• "Benzo(a)pyrene (B(a)P), a polycyclic aromatic hydrocarbon , is a byproduct of combustion that causes renal injury and elicits a nephropathic response. Renal toxicity in rodents is often induced by B(a)P treatment (Alejandro et al., 2000). Subchronic oral BaP dosing increased cast formation in Sprague Dawley rats (Knuckles et al., 2001). "
    [Show abstract] [Hide abstract]
    ABSTRACT: Evidence from epidemiological, experimental and clinical trial data indicates that a plant based diet can reduce the risk of chronic diseases and reduces toxic effects. In the present study, we report the antioxidant and anticlastogenic activity of Pluchea lanceolata (PL), an important medicinal plant, in both in vitro and in vivo model. Benzo(a)pyrene (B(a)P) administration leads to depletion of renal glutathione and its metabolizing enzymes. Pretreatment with PL (100 and 200 mg /kg b.wt) restored renal glutathione content and its dependent enzymes significantly (p<0.001) with simultaneous increase in catalase(CAT), quinone reductase(QR) in mouse kidney. Prophylactic administration of PL prior to B (a) P administration significantly decreased the malondialdehyde(MDA), H2O2 and xanthineoxidase (XO) levels at a significance of p<0.001, at both the doses. PL extract pretreated groups showed marked inhibition in B(a)P induced micronuclei formation in mouse bone marrow cells with simultaneous restoration of DNA integrity, viz. alkaline unwinding assay and DNA damage shown by gel-electrophoresis. HPTLC confirms the presence of quercetin in plant extract which could be responsible for PL protecting efficacy. In conclusion, the present findings strongly support the antioxidant efficacy of PL, possibly by modulation of antioxidant armory.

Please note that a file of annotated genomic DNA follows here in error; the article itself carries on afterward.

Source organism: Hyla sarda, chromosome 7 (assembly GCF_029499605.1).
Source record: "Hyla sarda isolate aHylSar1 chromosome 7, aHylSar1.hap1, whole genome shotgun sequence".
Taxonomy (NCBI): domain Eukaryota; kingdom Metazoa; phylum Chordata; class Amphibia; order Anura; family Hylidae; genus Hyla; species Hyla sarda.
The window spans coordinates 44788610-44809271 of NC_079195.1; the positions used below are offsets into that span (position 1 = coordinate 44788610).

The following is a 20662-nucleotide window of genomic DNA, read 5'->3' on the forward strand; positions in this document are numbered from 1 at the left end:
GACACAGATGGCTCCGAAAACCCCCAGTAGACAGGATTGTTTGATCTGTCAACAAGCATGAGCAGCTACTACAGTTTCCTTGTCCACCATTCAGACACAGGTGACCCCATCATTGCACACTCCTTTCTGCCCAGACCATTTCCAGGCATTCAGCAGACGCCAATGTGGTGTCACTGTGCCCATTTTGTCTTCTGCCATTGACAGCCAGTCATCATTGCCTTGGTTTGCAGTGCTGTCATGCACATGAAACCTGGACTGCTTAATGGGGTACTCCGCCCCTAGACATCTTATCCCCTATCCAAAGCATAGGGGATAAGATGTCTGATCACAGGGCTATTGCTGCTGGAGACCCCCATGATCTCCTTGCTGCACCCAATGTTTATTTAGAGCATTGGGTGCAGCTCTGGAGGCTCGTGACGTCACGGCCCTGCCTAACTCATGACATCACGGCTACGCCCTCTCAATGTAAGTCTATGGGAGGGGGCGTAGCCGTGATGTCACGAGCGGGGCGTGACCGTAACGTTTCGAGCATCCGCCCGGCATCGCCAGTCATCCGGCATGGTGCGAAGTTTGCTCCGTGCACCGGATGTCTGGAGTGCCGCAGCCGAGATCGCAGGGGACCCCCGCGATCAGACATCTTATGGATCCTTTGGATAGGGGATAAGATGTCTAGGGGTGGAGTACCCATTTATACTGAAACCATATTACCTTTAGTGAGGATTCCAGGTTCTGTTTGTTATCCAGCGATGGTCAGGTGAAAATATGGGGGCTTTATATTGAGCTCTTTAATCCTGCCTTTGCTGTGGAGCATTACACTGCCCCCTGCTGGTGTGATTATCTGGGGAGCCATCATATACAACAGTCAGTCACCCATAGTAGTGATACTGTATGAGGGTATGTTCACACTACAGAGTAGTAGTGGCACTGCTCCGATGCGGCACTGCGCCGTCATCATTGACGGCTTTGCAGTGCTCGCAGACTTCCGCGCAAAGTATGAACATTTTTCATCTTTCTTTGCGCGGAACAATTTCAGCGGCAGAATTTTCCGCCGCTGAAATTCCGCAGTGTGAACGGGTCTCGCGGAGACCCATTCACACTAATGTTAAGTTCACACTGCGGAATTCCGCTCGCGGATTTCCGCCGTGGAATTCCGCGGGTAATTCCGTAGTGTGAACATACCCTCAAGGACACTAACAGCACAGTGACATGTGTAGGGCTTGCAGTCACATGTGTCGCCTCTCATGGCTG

Interdisciplinary toxicology 03/2013; 6(1):47-54. DOI:10.2478/intox-2013-0009
  • [Show abstract] [Hide abstract]
    ABSTRACT: Cardiovascular diseases (CVD) are the leading cause of death in both males and females in the United States, and are classified into four major forms: coronary heart disease (CHD), cerebrovascular disease (stroke), hypertensive disease (high blood pressure), and rheumatic fever/rheumatic heart disease. Over 70 million Americans (1 in 4) have one or more types of cardiovascular disease, and in 2002, 38% of all deaths in the U.S. were attributed to cardiovascular diseases, equal to 1 of every 2.6 deaths. In fact, fatalities due to cardiovascular diseases each year are about equal to the next five leading causes of death combined: cancer, chronic lower respiratory diseases, accidents, diabetes mellitus, and pneumonia/influenza. Based on age-adjusted statistics, cardiovascular disease targets 34.3% of male and 32.4% of female non-Hispanic whites; 41.1% of male and 44.7% of female non-Hispanic blacks; and 29.2% of male and 29.3% of female Mexican Americans. According to the Centers for Disease Control and National Center for Health Statistics (CDC/NCHS), if all forms of major cardiovascular diseases were eliminated, life expectancy of the U.S. population would rise by almost 7 years.
    01/1970: pages 159-210;
Show more